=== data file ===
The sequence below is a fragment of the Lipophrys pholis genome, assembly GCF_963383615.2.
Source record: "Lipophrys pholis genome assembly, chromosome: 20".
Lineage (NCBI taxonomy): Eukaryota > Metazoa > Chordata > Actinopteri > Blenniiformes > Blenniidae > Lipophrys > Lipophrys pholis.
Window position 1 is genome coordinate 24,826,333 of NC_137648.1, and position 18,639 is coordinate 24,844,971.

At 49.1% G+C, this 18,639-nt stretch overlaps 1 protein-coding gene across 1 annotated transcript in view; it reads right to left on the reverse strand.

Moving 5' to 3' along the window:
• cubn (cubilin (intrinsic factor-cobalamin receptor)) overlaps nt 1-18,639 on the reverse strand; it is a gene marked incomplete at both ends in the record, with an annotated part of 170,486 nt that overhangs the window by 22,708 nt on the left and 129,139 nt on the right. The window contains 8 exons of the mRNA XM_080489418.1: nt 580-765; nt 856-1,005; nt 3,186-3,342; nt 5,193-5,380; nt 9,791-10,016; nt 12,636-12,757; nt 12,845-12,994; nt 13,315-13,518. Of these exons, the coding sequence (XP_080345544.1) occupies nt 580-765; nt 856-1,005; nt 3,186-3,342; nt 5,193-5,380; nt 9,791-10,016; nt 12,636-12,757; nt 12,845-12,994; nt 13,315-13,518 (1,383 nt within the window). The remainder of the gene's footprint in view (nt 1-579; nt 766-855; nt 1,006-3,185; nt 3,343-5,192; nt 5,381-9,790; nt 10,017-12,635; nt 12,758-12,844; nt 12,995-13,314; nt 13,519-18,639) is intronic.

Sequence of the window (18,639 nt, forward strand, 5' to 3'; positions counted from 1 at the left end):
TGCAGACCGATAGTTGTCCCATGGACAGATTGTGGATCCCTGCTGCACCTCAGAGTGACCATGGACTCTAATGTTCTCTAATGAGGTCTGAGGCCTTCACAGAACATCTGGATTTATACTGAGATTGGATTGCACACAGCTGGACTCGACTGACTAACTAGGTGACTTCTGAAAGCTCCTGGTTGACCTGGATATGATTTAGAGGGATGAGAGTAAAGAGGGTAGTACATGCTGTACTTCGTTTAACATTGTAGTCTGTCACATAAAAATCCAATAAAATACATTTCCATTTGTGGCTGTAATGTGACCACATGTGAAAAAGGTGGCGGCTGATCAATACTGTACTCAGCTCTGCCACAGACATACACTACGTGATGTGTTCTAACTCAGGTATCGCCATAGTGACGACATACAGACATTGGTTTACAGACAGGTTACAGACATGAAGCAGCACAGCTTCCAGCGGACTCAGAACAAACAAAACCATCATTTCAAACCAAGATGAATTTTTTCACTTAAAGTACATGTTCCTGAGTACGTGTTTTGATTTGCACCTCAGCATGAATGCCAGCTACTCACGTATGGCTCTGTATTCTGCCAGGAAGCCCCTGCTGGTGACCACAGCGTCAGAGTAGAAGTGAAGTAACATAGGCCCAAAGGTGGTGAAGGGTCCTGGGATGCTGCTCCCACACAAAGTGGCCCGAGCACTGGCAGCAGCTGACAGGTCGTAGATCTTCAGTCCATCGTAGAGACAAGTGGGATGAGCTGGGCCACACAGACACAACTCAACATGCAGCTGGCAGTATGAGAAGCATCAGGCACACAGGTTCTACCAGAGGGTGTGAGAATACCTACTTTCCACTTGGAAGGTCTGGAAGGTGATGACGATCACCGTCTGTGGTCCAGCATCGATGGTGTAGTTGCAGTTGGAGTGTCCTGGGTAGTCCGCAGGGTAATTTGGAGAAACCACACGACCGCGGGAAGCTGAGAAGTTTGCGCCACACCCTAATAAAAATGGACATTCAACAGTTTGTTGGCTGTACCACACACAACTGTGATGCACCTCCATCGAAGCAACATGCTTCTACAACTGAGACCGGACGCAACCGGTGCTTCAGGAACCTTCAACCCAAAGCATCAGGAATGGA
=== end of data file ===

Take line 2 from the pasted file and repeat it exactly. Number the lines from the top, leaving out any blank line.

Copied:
Source record: "Lipophrys pholis genome assembly, chromosome: 20".